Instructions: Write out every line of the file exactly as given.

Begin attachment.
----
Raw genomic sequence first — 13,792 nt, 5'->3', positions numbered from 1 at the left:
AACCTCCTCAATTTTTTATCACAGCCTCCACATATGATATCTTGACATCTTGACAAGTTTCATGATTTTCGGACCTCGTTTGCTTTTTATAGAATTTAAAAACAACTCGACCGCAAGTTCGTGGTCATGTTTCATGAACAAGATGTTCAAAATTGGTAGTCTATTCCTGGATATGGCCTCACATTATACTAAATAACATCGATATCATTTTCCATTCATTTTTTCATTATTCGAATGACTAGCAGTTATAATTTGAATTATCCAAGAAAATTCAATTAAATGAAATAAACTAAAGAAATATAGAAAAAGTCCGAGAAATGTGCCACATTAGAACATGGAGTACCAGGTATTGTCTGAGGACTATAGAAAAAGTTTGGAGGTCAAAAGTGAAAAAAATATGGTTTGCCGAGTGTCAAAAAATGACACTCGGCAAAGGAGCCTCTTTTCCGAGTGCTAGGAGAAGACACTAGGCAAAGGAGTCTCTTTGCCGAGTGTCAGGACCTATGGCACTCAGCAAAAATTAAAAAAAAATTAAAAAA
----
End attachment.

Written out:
Raw genomic sequence first — 13,792 nt, 5'->3', positions numbered from 1 at the left:
AACCTCCTCAATTTTTTATCACAGCCTCCACATATGATATCTTGACATCTTGACAAGTTTCATGATTTTCGGACCTCGTTTGCTTTTTATAGAATTTAAAAACAACTCGACCGCAAGTTCGTGGTCATGTTTCATGAACAAGATGTTCAAAATTGGTAGTCTATTCCTGGATATGGCCTCACATTATACTAAATAACATCGATATCATTTTCCATTCATTTTTTCATTATTCGAATGACTAGCAGTTATAATTTGAATTATCCAAGAAAATTCAATTAAATGAAATAAACTAAAGAAATATAGAAAAAGTCCGAGAAATGTGCCACATTAGAACATGGAGTACCAGGTATTGTCTGAGGACTATAGAAAAAGTTTGGAGGTCAAAAGTGAAAAAAATATGGTTTGCCGAGTGTCAAAAAATGACACTCGGCAAAGGAGCCTCTTTTCCGAGTGCTAGGAGAAGACACTAGGCAAAGGAGTCTCTTTGCCGAGTGTCAGGACCTATGGCACTCAGCAAAAATTAAAAAAAAATTAAAAAA